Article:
By Hans Christian Andersen
Really, the largest green leaf in this country is a dock leaf; if one holds it before one, it is like a whole apron, and if one holds it over one’s head in rainy weather, it is almost as good as an umbrella, for it is so immensely large. The burdock never grows alone, but where there grows one there always grow several: it is a great delight, and all this delightfulness is snails’ food. The great white snails which persons of quality in former times made fricassees of, ate, and said, “Hem, hem! how delicious!” for they thought it tasted so delicate—lived on dock leaves, and therefore burdock seeds were sown.
Now, there was an old manor-house, where they no longer ate snails, they were quite extinct, but the burdocks were not extinct, they grew and grew all over the walks and all the beds; they could not get the mastery over them—it was a whole forest of burdocks. Here and there stood an apple and a plum tree, or else one never would have thought that it was a garden; all was burdocks, and there lived the two last venerable old snails.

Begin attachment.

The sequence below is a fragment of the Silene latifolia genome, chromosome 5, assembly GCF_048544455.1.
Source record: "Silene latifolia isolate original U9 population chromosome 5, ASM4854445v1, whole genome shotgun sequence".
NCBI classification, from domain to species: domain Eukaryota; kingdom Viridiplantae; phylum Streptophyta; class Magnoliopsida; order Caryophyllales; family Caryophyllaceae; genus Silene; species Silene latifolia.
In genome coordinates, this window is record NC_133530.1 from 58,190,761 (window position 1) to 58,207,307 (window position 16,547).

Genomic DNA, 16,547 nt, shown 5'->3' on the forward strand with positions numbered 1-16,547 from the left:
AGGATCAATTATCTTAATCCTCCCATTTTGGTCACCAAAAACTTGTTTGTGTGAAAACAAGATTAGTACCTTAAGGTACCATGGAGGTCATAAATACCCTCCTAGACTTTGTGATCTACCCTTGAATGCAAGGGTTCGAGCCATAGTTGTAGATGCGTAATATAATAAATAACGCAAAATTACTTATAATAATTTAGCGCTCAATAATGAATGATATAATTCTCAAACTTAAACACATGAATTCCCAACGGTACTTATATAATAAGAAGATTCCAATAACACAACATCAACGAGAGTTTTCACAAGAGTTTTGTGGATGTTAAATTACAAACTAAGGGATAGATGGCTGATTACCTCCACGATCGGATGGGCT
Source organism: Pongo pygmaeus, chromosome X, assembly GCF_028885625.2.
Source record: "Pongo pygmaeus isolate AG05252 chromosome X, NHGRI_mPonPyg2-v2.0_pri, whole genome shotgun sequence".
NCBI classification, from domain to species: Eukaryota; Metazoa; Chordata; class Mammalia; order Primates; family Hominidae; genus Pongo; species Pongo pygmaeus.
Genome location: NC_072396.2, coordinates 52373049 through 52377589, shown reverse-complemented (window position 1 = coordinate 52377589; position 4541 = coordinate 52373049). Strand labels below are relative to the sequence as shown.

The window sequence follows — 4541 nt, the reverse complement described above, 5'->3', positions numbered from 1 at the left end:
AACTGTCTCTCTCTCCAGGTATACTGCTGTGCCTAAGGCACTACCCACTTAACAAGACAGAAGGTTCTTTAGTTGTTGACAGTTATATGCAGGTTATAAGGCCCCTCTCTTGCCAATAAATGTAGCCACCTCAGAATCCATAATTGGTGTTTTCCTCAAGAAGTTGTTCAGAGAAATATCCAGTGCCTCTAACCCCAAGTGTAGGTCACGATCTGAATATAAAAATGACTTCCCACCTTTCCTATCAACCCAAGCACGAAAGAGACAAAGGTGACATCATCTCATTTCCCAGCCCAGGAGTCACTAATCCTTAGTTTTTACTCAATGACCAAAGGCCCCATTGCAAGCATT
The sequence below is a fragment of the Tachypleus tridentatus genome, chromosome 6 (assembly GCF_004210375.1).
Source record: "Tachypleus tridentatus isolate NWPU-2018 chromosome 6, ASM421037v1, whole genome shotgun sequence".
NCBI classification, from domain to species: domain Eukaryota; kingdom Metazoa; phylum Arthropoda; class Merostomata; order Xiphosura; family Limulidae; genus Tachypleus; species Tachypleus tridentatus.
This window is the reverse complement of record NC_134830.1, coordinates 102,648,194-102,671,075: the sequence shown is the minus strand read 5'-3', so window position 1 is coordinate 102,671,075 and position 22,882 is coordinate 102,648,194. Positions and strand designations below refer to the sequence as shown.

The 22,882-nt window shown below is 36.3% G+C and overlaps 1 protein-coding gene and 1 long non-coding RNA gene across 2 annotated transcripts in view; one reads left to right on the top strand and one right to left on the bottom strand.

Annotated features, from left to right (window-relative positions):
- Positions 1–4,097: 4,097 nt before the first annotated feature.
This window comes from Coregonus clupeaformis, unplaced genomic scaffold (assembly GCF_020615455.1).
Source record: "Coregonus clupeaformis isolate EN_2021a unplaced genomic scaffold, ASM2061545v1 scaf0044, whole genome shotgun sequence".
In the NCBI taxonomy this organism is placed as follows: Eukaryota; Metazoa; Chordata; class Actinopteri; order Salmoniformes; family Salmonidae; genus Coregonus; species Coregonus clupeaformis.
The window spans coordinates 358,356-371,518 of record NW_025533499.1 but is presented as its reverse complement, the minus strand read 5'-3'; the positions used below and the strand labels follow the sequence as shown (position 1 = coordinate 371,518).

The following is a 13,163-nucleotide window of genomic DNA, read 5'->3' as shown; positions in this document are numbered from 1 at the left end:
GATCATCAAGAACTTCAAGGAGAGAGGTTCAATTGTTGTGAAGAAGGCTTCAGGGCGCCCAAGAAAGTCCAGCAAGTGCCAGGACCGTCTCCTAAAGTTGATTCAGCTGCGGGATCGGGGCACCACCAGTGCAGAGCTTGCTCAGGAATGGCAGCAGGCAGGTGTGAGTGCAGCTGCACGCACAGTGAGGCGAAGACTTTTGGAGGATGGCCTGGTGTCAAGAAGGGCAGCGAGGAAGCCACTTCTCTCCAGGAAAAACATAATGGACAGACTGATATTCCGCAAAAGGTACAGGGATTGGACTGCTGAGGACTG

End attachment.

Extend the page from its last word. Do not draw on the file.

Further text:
They themselves knew not how old they were, but they could remember very well that there had been many more; that they were of a family from foreign lands, and that for them and theirs the whole forest was planted. They had never been outside it, but they knew that there was still something more in the world, which was called the manor-house, and that there they were boiled, and then they became black and were then placed on a silver dish; but what happened further they knew not; or, in fact, what it was to be boiled, and to lie on a silver dish, they could not possibly imagine; but it was said to be delightful, and particularly genteel. Neither the chafers, the toads, nor the earthworms, whom they asked about it could give them any information—none of them had been boiled or laid on a silver dish.
The old white snails were the first persons of distinction in the world, that they knew; the forest was planted for their sake, and the manor-house was there that they might be boiled and laid on a silver dish.